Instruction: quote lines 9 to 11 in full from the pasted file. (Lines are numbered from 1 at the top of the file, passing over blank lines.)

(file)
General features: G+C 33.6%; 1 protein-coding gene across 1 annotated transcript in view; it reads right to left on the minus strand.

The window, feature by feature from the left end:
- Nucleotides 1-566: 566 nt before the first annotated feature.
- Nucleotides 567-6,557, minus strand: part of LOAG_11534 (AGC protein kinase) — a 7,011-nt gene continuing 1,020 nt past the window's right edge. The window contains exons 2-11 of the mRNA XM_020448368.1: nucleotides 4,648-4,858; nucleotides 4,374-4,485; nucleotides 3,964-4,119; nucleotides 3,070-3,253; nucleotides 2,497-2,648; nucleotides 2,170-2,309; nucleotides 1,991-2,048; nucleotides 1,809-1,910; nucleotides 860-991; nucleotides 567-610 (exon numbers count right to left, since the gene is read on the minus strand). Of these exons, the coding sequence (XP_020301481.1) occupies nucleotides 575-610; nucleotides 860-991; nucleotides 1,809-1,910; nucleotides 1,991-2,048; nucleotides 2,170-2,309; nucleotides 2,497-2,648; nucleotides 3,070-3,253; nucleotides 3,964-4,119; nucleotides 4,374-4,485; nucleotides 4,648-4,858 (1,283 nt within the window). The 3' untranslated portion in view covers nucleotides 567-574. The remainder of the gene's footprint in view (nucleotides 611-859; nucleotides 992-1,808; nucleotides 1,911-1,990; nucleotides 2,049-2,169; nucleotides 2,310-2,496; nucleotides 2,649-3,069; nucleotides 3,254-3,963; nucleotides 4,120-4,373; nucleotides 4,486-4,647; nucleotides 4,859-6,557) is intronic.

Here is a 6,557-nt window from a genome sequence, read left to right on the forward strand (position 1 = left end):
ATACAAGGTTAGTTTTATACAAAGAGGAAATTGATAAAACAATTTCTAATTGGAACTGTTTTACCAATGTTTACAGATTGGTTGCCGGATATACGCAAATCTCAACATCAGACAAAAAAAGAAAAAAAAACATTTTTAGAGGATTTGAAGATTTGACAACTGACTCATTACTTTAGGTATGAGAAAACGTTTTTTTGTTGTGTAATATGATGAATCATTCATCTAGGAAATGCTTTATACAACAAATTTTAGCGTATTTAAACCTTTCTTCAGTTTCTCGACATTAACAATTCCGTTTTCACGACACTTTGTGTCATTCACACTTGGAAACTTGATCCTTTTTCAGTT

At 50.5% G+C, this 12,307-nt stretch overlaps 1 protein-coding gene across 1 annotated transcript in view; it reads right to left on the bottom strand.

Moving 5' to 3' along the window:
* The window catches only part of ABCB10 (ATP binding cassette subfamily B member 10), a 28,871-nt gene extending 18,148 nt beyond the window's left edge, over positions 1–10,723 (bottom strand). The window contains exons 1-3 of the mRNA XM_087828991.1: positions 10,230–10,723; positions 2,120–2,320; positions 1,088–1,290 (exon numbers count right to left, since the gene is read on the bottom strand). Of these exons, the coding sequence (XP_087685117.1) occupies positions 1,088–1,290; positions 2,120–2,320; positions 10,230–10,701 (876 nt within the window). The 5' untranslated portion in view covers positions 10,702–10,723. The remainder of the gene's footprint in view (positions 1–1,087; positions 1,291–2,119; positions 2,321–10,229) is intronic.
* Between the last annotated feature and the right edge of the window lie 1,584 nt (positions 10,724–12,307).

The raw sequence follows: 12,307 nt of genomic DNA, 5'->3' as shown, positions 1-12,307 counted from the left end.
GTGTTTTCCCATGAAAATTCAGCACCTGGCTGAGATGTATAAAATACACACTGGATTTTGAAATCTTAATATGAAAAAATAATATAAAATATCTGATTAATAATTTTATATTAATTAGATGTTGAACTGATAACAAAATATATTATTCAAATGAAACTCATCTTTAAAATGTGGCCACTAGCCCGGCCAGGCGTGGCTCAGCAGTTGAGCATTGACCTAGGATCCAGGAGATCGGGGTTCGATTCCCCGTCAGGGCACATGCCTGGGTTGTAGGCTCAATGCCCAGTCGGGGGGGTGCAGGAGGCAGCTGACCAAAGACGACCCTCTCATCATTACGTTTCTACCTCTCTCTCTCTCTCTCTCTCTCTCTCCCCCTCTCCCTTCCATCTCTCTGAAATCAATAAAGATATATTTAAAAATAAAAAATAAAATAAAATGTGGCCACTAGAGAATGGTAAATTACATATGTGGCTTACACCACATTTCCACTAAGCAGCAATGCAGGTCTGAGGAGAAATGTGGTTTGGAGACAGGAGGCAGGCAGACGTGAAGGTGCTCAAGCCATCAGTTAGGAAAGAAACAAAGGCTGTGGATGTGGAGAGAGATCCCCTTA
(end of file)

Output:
* The window catches only part of ABCB10 (ATP binding cassette subfamily B member 10), a 28,871-nt gene extending 18,148 nt beyond the window's left edge, over positions 1–10,723 (bottom strand). The window contains exons 1-3 of the mRNA XM_087828991.1: positions 10,230–10,723; positions 2,120–2,320; positions 1,088–1,290 (exon numbers count right to left, since the gene is read on the bottom strand). Of these exons, the coding sequence (XP_087685117.1) occupies positions 1,088–1,290; positions 2,120–2,320; positions 10,230–10,701 (876 nt within the window). The 5' untranslated portion in view covers positions 10,702–10,723. The remainder of the gene's footprint in view (positions 1–1,087; positions 1,291–2,119; positions 2,321–10,229) is intronic.
* Between the last annotated feature and the right edge of the window lie 1,584 nt (positions 10,724–12,307).

The raw sequence follows: 12,307 nt of genomic DNA, 5'->3' as shown, positions 1-12,307 counted from the left end.